You don’t need to be a parent to know that kids can get bored of toys fast, especially when they’re younger. So why should parents buy toys for their kids when they’re probably going to stop using them in two weeks or less?
Shiva Kashalkar—who’s worked in product management and got her MBA from Babson College—doesn’t think parents should have to waste all that money and space, which is part of why she launched Green Pińata, a curated toy subscription box service, earlier this year.
“I had my first child in July 2014, and earlier this year, when she was eight months old, she started getting into toys and we went to the toy store and found she only played with the toys for just few weeks and she’s already bored with them,” she said. “I was like, this problem is only going to grow.”
After encountering the problem, Kashalkar said she looked online for subscription box services that shipped toys that were educational and toxin-free—two things that are important to her as a parent.
“Nothing like that existed and I was just thinking about it,” she said. “This idea of toy rental grew within me and consumed me, so I thought, ‘why don’t I start this?'”
Subscription box services have grown in popularity over the last few years, with a number of businesses popping up in different markets, from health and beauty to entertainment. Birchbox, considered a pioneer in the field, was founded in 2010 and has amassed more than 800,000 subscribers, which equals about $96 million in annual sales.
“This idea of toy rental grew within me and consumed me, so I thought, ‘why don’t I start this?'”
The growing popularity of subscription box services has caught the attention of a number of investors. Another subscription box pioneer, Dollar Shave Club, raised a $75 million round over the summer, bringing its total venture funding to nearly $150 million, with Forerunner Ventures, an investor in Airbnb and Instacart, among its backers.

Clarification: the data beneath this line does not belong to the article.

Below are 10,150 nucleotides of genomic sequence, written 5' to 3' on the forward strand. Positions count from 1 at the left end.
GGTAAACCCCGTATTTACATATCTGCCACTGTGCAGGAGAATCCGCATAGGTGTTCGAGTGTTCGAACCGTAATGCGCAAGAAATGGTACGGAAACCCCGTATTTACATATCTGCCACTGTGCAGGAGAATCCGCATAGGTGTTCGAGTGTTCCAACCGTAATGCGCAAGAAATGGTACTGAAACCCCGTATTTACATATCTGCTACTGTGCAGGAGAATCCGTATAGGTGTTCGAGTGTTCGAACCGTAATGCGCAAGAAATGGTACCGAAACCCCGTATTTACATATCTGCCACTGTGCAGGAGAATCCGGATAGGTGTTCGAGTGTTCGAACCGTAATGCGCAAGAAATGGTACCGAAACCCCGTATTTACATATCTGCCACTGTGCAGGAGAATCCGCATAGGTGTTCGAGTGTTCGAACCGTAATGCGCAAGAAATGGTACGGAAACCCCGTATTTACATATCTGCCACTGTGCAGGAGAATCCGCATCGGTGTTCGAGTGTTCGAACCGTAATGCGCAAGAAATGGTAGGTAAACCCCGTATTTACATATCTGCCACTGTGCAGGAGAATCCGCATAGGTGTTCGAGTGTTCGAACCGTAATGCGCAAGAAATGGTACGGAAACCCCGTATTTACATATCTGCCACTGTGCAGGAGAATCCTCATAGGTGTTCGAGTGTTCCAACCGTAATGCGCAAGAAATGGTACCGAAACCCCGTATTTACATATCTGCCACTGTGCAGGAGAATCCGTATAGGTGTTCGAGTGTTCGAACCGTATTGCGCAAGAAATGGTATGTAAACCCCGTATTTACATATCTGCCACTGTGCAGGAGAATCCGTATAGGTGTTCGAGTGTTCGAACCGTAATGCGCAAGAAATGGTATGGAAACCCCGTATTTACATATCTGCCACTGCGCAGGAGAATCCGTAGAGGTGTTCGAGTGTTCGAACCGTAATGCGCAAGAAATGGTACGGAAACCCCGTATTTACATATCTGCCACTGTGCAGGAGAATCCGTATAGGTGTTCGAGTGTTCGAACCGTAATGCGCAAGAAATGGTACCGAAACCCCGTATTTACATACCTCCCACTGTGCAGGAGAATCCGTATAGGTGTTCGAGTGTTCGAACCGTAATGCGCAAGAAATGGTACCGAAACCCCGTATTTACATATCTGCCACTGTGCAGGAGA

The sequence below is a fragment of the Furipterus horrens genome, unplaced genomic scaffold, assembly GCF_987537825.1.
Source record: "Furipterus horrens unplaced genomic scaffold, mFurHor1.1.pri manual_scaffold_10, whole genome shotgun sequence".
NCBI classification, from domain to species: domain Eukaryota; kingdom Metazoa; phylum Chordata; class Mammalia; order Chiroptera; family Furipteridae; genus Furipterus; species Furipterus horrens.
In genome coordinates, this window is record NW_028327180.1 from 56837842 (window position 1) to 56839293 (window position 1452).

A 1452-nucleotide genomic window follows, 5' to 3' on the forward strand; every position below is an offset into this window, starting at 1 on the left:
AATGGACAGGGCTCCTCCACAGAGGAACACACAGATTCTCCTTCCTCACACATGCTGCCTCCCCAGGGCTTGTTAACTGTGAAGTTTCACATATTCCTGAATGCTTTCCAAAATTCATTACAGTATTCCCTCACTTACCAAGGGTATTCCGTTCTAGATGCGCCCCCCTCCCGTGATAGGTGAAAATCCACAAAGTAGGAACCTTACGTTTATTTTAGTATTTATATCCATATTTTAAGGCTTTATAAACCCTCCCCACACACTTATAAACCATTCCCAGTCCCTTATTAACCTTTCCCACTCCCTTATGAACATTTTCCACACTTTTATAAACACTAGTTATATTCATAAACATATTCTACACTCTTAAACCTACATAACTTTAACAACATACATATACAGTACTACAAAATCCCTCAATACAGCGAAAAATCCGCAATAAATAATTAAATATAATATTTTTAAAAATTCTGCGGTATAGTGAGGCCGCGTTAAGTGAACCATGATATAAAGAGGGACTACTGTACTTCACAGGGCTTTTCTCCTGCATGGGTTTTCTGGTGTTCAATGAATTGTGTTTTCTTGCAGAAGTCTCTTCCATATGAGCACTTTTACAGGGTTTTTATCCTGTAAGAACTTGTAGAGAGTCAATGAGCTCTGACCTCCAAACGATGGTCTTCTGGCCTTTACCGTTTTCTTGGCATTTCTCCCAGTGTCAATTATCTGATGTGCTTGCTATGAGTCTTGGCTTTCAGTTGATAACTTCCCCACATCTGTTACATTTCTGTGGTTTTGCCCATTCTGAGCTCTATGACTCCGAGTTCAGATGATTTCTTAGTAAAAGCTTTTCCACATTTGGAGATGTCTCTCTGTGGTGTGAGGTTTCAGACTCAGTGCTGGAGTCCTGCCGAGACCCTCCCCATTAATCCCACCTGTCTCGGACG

Kashalkar began working full-time on Green Pińata in March, putting together a business that charges a monthly fee for a new box of three to five toys every four weeks ($39.99) or six weeks ($24.99). When the child is finished playing with the toys, the parents can pack them in the box it came in and ship them back for free. If parents find their child becoming attached to a particular toy, Kashalkar said they can pay to keep it.
All the toys are premium, toxin-free brands that can’t be found at large retailers and even specialty stores sometimes, Kashalkar said, and they’re currently sourced from about five vendors, including toymakers based in California, Minnesota and Germany.
To help parents figure out what toys are right for what age, Kashalkar said Green Pińata worked with education experts to develop a proprietary toy curriculum divided in six age groups. Toys in each age group are designed to develop certain skills, such as cognitive and language skills for children 12 to 18 months old. The oldest age group, 4 to 5 years, covers skills like social play, reasoning, long-term memory, listening and visual perception.
“We make sure all of our toys hit those different skills,” she said.
Kashalkar didn’t specify how many subscribers there are but indicated the service has already generated nationwide appeal with customers spanning from California to Pennsylvania to Maryland.
“We don’t have direct competitors, but we may have indirect like other subscription boxes, but there is none that really ships just toys” for younger children, she said.
The startup is bootstrapped for now, Kashalkar said, but its planning to fundraise soon.